Hence, essentially doubling the GPU power for a PS5 Pro would result in massive gains in performance. And, this performance improvement paired with AI machine learning tech (like NVIDIA’s DLSS) could end up providing the optimal high-end PC-like experience that console players haven’t been able to experience yet.

The concept of dual GPUs is not new

Having said that, the concept of having dual GPUs is not exactly new. We’ve seen PCs use multiple NVIDIA GPUs using SLI in the past. However, the technique died a few years ago as game developers shifted their focus away from optimizing for multiple GPU rigs. This was due to the fact that newer GPUs were powerful enough to run games on their own. Furthermore, the performance gain that SLI provided was just not big enough to make a significant dent.

The PS5 Pro implementation of the system though is quite different from SLI. Instead of the GPUs being linked together via some cable, they will essentially be coupled within the same APU. This would result in much faster graphical bandwidth and could actually result in a significant performance bump.

Sony could be working on a cloud-gaming machine

Another use for the additional GPU could be, as Sony mentioned, cloud gaming. Microsoft is already heading for the top spot with xCloud but Sony’s own PlayStation Now seems to be lagging behind. An earlier statement from Jim Ryan though, suggests that Sony is ready to put some more effort and investment into Sony’s cloud gaming service and make it competitive.

ps now
Image: Sony

Sony could use the PS5 Pro’s additional GPU to power another instance of the game just for cloud streaming. So, two people might be able to play games off the same console via cloud streaming. Not only that, but we could also see Sony utilizing PS5 Pro hardware in PlayStation Now data centers providing top-of-the-line performance through the cloud.

All of this speculation could just turn out to be false, though, as nowhere in the patent has Sony actually mentioned the name PS5 Pro. And, with the rise of AI upscaling techniques, we might not even need a PS5 Pro at all in a few years’ time.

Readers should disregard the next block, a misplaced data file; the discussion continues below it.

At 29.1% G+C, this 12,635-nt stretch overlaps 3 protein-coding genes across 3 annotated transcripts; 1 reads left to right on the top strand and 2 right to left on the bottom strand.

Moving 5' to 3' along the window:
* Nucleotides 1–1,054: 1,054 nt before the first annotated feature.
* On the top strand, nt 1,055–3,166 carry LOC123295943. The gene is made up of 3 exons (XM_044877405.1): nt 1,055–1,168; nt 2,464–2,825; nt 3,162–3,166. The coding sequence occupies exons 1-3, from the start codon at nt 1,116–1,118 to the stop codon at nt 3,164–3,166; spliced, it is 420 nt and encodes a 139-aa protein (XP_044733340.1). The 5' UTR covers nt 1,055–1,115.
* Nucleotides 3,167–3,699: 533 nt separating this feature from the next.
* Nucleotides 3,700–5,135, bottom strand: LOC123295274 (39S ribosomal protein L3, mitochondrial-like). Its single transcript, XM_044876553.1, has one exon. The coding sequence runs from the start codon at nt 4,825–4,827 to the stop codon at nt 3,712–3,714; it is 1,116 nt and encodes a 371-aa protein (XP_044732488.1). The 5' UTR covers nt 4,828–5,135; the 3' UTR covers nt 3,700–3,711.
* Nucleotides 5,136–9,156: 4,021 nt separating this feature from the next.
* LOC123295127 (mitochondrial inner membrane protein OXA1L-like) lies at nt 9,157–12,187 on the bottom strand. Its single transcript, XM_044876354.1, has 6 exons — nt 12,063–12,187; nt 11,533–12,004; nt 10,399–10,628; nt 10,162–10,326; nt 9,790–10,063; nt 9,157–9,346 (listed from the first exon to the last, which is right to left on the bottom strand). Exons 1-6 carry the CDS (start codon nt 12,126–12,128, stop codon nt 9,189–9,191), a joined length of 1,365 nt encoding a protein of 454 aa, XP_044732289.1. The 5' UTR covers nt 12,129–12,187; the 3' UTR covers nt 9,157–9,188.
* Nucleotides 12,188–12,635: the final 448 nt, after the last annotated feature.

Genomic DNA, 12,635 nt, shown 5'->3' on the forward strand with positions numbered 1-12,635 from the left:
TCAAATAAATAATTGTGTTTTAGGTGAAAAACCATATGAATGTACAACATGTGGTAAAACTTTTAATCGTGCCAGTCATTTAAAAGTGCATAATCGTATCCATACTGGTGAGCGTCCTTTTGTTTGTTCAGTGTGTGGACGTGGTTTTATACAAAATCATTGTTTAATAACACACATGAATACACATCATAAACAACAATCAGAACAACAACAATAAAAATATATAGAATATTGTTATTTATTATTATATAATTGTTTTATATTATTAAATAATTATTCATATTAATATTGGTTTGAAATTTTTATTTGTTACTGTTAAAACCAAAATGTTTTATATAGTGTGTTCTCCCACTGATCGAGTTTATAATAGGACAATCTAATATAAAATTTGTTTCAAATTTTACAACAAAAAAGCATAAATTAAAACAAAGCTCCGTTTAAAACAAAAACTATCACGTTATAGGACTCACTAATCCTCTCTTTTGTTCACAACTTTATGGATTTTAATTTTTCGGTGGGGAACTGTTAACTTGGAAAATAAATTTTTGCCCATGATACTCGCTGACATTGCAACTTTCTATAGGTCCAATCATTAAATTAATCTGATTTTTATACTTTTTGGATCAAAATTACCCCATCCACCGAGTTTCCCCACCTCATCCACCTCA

The PS5 Pro could be a next-gen PSVR headset

Another theory about the patent suggests that the new hardware is actually not a PlayStation 5 Pro console but is the next-generation of the PSVR headset. As VR headsets require a lot more processing power to render games as compared to traditional displays (due to higher resolutions and framerates), the additional graphical horsepower would make sense for the next generation of PSVR.

ps5 pro patent

In addition to that, the patent also mentions infrared sensors which could point towards a mobile VR headset.

As for now, both Sony and Microsoft are already struggling to keep up with the demand for PS5 and Xbox Series X|S so we probably won’t see any signs of a mid-gen refresh for at least a few more years. So, if you’re worried about the PS5 going obsolete already, there is no need to be stressed as the lifespan of these consoles is likely going to be much longer than the previous generation.

Do you think that a mid-gen refresh PS5 Pro console is on the table or is it just another random patent? Let us know down in the comments below!